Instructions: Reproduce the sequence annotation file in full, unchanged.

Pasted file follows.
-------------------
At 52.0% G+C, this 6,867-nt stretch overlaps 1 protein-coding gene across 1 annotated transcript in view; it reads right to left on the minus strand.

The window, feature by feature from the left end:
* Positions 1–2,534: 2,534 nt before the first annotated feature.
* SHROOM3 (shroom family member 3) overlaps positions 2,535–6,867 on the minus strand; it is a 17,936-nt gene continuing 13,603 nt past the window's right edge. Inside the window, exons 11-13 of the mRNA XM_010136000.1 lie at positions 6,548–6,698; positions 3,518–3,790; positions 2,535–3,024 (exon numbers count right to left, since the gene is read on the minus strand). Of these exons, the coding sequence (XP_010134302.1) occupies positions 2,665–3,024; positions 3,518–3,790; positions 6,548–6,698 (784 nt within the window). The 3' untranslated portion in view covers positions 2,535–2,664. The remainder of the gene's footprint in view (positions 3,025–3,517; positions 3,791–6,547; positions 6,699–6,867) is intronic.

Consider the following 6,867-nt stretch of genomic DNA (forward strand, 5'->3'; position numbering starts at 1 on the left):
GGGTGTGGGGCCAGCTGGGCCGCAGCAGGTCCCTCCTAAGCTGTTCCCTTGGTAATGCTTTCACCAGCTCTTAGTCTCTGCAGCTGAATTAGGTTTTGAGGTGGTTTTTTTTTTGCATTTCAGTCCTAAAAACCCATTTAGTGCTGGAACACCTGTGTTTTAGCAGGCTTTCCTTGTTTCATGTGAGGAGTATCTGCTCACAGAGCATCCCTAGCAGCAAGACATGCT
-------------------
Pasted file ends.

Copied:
At 52.0% G+C, this 6,867-nt stretch overlaps 1 protein-coding gene across 1 annotated transcript in view; it reads right to left on the minus strand.

The window, feature by feature from the left end:
* Positions 1–2,534: 2,534 nt before the first annotated feature.
* SHROOM3 (shroom family member 3) overlaps positions 2,535–6,867 on the minus strand; it is a 17,936-nt gene continuing 13,603 nt past the window's right edge. Inside the window, exons 11-13 of the mRNA XM_010136000.1 lie at positions 6,548–6,698; positions 3,518–3,790; positions 2,535–3,024 (exon numbers count right to left, since the gene is read on the minus strand). Of these exons, the coding sequence (XP_010134302.1) occupies positions 2,665–3,024; positions 3,518–3,790; positions 6,548–6,698 (784 nt within the window). The 3' untranslated portion in view covers positions 2,535–2,664. The remainder of the gene's footprint in view (positions 3,025–3,517; positions 3,791–6,547; positions 6,699–6,867) is intronic.

Consider the following 6,867-nt stretch of genomic DNA (forward strand, 5'->3'; position numbering starts at 1 on the left):
GGGTGTGGGGCCAGCTGGGCCGCAGCAGGTCCCTCCTAAGCTGTTCCCTTGGTAATGCTTTCACCAGCTCTTAGTCTCTGCAGCTGAATTAGGTTTTGAGGTGGTTTTTTTTTTGCATTTCAGTCCTAAAAACCCATTTAGTGCTGGAACACCTGTGTTTTAGCAGGCTTTCCTTGTTTCATGTGAGGAGTATCTGCTCACAGAGCATCCCTAGCAGCAAGACATGCT